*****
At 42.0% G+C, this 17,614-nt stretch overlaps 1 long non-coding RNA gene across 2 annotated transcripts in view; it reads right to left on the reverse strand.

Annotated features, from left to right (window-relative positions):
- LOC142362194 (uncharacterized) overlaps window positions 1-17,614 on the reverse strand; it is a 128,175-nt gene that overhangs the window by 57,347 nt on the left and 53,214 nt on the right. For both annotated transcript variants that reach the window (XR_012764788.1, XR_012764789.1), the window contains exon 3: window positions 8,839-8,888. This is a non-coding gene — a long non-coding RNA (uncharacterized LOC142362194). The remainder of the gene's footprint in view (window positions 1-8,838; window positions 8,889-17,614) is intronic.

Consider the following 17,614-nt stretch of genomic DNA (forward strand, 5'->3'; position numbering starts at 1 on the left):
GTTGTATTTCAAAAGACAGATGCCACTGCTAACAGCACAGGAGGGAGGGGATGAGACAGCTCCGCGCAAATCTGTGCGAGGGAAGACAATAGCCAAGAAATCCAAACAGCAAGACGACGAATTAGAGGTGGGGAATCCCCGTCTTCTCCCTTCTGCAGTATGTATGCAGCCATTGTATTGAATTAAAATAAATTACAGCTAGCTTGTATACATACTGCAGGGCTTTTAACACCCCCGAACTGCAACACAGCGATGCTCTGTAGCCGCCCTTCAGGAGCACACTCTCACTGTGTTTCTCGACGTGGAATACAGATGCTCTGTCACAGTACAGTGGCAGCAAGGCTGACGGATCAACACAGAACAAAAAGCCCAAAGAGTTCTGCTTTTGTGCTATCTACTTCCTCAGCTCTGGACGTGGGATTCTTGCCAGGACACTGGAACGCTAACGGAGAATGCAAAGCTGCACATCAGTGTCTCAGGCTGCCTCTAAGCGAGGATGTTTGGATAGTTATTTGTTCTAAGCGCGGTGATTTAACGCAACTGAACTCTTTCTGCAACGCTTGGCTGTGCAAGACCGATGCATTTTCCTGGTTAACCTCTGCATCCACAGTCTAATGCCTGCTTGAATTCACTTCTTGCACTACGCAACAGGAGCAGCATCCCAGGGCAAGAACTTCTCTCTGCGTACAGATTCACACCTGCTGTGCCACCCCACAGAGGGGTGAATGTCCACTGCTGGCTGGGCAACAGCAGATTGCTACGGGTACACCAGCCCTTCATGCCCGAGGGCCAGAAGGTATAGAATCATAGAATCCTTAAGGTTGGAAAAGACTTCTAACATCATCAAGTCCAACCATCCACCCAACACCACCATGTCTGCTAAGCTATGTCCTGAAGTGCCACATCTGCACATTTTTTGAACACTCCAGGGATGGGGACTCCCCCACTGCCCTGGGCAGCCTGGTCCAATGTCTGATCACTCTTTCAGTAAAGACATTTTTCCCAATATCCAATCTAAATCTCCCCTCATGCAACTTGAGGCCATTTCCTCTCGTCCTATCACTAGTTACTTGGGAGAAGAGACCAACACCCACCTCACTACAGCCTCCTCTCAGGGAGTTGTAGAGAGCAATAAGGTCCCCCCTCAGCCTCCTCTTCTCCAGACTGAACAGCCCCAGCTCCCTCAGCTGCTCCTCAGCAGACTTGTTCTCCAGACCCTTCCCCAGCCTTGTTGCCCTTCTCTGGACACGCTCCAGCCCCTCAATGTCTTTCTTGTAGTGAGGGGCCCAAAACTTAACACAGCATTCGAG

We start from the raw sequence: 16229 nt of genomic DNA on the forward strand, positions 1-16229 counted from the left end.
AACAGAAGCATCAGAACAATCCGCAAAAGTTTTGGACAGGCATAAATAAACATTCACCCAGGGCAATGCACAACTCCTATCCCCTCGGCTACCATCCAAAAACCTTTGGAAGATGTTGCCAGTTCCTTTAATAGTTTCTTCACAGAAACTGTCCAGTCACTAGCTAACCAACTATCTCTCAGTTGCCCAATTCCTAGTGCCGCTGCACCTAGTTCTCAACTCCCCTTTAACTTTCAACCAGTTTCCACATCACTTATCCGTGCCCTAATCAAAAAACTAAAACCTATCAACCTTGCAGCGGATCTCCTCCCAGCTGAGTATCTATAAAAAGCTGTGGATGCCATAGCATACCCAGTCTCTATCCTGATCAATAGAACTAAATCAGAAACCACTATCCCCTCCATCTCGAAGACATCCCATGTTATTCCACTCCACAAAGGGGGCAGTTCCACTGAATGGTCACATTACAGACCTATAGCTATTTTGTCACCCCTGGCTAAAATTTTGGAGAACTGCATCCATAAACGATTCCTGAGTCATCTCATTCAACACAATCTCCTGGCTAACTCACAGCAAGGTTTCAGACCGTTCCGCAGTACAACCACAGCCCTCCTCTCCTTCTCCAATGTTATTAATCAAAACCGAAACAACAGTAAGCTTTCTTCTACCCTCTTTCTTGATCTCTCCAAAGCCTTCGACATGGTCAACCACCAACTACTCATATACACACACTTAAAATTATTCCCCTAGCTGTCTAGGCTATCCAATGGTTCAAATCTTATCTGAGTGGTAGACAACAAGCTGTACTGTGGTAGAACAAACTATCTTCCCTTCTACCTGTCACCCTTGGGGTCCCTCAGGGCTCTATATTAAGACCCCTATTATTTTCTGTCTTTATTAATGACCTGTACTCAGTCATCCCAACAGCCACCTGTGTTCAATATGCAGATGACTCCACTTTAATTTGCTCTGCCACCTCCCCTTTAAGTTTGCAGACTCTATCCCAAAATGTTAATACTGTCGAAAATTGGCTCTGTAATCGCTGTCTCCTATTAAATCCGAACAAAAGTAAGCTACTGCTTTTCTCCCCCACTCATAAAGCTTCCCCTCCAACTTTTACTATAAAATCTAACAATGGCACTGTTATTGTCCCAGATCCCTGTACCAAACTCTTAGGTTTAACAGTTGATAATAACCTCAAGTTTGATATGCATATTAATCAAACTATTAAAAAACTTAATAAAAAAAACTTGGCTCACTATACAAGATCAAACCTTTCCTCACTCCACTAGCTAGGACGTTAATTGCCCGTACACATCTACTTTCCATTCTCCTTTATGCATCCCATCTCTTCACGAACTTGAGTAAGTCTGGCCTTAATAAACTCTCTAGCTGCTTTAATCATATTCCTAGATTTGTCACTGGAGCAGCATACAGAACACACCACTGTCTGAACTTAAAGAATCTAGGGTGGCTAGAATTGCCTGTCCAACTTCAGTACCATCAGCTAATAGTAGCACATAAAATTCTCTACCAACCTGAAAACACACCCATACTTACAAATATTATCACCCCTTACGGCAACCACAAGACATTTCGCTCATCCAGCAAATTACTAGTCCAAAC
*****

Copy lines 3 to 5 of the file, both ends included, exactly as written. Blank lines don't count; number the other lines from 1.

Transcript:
- LOC142362194 (uncharacterized) overlaps window positions 1-17,614 on the reverse strand; it is a 128,175-nt gene that overhangs the window by 57,347 nt on the left and 53,214 nt on the right. For both annotated transcript variants that reach the window (XR_012764788.1, XR_012764789.1), the window contains exon 3: window positions 8,839-8,888. This is a non-coding gene — a long non-coding RNA (uncharacterized LOC142362194). The remainder of the gene's footprint in view (window positions 1-8,838; window positions 8,889-17,614) is intronic.

Consider the following 17,614-nt stretch of genomic DNA (forward strand, 5'->3'; position numbering starts at 1 on the left):
GTTGTATTTCAAAAGACAGATGCCACTGCTAACAGCACAGGAGGGAGGGGATGAGACAGCTCCGCGCAAATCTGTGCGAGGGAAGACAATAGCCAAGAAATCCAAACAGCAAGACGACGAATTAGAGGTGGGGAATCCCCGTCTTCTCCCTTCTGCAGTATGTATGCAGCCATTGTATTGAATTAAAATAAATTACAGCTAGCTTGTATACATACTGCAGGGCTTTTAACACCCCCGAACTGCAACACAGCGATGCTCTGTAGCCGCCCTTCAGGAGCACACTCTCACTGTGTTTCTCGACGTGGAATACAGATGCTCTGTCACAGTACAGTGGCAGCAAGGCTGACGGATCAACACAGAACAAAAAGCCCAAAGAGTTCTGCTTTTGTGCTATCTACTTCCTCAGCTCTGGACGTGGGATTCTTGCCAGGACACTGGAACGCTAACGGAGAATGCAAAGCTGCACATCAGTGTCTCAGGCTGCCTCTAAGCGAGGATGTTTGGATAGTTATTTGTTCTAAGCGCGGTGATTTAACGCAACTGAACTCTTTCTGCAACGCTTGGCTGTGCAAGACCGATGCATTTTCCTGGTTAACCTCTGCATCCACAGTCTAATGCCTGCTTGAATTCACTTCTTGCACTACGCAACAGGAGCAGCATCCCAGGGCAAGAACTTCTCTCTGCGTACAGATTCACACCTGCTGTGCCACCCCACAGAGGGGTGAATGTCCACTGCTGGCTGGGCAACAGCAGATTGCTACGGGTACACCAGCCCTTCATGCCCGAGGGCCAGAAGGTATAGAATCATAGAATCCTTAAGGTTGGAAAAGACTTCTAACATCATCAAGTCCAACCATCCACCCAACACCACCATGTCTGCTAAGCTATGTCCTGAAGTGCCACATCTGCACATTTTTTGAACACTCCAGGGATGGGGACTCCCCCACTGCCCTGGGCAGCCTGGTCCAATGTCTGATCACTCTTTCAGTAAAGACATTTTTCCCAATATCCAATCTAAATCTCCCCTCATGCAACTTGAGGCCATTTCCTCTCGTCCTATCACTAGTTACTTGGGAGAAGAGACCAACACCCACCTCACTACAGCCTCCTCTCAGGGAGTTGTAGAGAGCAATAAGGTCCCCCCTCAGCCTCCTCTTCTCCAGACTGAACAGCCCCAGCTCCCTCAGCTGCTCCTCAGCAGACTTGTTCTCCAGACCCTTCCCCAGCCTTGTTGCCCTTCTCTGGACACGCTCCAGCCCCTCAATGTCTTTCTTGTAGTGAGGGGCCCAAAACTTAACACAGCATTCGAG